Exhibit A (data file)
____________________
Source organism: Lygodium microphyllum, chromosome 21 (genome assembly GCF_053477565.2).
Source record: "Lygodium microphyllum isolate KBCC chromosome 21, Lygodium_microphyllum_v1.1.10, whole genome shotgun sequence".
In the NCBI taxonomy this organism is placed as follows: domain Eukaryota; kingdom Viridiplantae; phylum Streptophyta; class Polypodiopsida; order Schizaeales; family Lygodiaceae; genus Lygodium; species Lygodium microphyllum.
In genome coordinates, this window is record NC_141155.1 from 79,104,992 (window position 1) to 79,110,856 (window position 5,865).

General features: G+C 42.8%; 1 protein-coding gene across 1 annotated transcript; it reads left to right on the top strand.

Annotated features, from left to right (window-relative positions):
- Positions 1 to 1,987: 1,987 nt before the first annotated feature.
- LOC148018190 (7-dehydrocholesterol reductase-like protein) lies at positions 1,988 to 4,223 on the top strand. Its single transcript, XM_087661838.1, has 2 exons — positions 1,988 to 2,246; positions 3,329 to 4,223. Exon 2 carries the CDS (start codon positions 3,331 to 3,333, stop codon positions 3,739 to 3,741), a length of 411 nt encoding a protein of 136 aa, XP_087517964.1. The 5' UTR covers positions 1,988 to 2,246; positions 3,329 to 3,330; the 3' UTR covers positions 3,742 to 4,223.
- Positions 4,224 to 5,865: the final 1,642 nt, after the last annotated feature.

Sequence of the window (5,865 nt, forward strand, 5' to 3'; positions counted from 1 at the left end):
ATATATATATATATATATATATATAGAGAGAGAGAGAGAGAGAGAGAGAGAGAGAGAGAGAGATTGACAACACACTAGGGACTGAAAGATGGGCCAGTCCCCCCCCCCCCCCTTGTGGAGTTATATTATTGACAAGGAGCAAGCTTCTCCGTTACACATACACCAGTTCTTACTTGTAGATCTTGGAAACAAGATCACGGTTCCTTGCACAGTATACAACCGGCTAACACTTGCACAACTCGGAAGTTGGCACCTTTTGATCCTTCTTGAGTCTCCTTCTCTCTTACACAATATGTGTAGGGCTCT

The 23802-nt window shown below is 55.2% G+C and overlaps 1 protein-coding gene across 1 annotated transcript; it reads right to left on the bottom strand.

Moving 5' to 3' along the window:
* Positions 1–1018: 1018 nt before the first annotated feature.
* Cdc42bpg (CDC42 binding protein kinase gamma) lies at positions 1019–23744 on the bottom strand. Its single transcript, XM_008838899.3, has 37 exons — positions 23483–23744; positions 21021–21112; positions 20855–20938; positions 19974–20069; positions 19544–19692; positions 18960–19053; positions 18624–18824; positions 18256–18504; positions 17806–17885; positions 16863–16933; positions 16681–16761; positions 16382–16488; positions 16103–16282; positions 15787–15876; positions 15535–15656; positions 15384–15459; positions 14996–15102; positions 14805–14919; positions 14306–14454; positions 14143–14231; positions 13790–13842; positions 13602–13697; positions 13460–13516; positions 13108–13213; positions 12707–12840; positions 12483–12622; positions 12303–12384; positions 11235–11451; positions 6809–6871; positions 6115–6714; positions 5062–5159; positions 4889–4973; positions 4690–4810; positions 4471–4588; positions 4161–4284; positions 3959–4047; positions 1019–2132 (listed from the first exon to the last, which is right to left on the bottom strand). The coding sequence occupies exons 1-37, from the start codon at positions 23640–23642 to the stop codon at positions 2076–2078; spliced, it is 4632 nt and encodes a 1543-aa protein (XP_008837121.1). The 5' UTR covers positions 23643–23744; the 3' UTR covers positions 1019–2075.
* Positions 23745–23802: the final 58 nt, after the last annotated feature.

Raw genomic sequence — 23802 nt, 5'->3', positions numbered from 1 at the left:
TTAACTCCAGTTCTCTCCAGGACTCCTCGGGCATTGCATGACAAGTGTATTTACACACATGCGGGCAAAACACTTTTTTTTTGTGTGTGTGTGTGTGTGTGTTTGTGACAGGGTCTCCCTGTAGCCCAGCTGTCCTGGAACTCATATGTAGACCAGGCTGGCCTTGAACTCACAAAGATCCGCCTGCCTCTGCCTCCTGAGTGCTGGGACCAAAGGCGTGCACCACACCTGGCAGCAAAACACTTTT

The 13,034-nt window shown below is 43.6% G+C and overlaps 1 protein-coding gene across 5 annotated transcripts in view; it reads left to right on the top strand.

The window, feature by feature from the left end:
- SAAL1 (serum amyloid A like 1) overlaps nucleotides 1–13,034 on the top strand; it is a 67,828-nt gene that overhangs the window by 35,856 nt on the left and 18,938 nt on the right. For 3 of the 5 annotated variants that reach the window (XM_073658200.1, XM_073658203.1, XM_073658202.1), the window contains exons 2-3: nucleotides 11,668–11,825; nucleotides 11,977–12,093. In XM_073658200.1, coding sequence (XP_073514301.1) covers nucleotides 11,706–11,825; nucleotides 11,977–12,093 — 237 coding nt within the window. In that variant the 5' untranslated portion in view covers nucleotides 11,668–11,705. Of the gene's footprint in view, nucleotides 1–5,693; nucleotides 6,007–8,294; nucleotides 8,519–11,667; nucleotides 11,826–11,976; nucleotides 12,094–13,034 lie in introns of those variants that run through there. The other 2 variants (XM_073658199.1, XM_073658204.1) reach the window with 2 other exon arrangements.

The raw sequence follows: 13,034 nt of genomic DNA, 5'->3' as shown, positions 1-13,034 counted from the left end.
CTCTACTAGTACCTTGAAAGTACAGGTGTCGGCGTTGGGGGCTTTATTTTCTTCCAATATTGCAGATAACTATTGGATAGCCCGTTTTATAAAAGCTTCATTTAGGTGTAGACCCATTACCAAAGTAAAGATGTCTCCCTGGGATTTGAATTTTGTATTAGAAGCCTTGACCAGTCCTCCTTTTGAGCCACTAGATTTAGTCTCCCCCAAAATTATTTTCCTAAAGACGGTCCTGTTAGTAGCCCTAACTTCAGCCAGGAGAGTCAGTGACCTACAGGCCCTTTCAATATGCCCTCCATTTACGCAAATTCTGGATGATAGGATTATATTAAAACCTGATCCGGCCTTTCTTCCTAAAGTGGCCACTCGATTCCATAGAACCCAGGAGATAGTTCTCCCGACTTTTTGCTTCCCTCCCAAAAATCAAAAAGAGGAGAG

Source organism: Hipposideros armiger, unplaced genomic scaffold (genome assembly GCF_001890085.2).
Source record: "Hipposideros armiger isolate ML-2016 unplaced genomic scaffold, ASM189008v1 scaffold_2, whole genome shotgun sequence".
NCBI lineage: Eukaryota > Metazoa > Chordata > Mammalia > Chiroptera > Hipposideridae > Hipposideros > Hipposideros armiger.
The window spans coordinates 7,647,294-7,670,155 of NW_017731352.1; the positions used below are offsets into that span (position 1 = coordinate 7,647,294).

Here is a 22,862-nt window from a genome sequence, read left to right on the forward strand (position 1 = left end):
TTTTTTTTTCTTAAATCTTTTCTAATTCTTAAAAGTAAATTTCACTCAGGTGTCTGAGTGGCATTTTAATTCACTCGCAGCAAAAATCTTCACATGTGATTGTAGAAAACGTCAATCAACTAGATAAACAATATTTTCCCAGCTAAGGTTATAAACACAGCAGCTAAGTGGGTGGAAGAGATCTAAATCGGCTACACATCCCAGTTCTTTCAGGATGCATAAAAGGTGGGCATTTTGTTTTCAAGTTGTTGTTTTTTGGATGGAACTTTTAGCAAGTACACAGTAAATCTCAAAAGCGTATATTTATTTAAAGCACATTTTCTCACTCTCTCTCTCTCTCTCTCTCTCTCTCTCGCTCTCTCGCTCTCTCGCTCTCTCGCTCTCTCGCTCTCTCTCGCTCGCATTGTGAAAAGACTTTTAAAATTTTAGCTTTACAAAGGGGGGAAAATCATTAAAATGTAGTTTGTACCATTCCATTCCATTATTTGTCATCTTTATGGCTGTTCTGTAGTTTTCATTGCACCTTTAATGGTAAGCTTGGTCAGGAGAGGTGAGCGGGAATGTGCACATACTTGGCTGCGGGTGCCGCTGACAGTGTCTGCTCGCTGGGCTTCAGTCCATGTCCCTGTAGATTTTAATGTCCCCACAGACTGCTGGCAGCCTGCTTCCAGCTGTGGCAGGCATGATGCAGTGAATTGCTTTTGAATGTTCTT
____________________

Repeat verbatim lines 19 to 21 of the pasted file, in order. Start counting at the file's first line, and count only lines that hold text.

The 13,034-nt window shown below is 43.6% G+C and overlaps 1 protein-coding gene across 5 annotated transcripts in view; it reads left to right on the top strand.

The window, feature by feature from the left end:
- SAAL1 (serum amyloid A like 1) overlaps nucleotides 1–13,034 on the top strand; it is a 67,828-nt gene that overhangs the window by 35,856 nt on the left and 18,938 nt on the right. For 3 of the 5 annotated variants that reach the window (XM_073658200.1, XM_073658203.1, XM_073658202.1), the window contains exons 2-3: nucleotides 11,668–11,825; nucleotides 11,977–12,093. In XM_073658200.1, coding sequence (XP_073514301.1) covers nucleotides 11,706–11,825; nucleotides 11,977–12,093 — 237 coding nt within the window. In that variant the 5' untranslated portion in view covers nucleotides 11,668–11,705. Of the gene's footprint in view, nucleotides 1–5,693; nucleotides 6,007–8,294; nucleotides 8,519–11,667; nucleotides 11,826–11,976; nucleotides 12,094–13,034 lie in introns of those variants that run through there. The other 2 variants (XM_073658199.1, XM_073658204.1) reach the window with 2 other exon arrangements.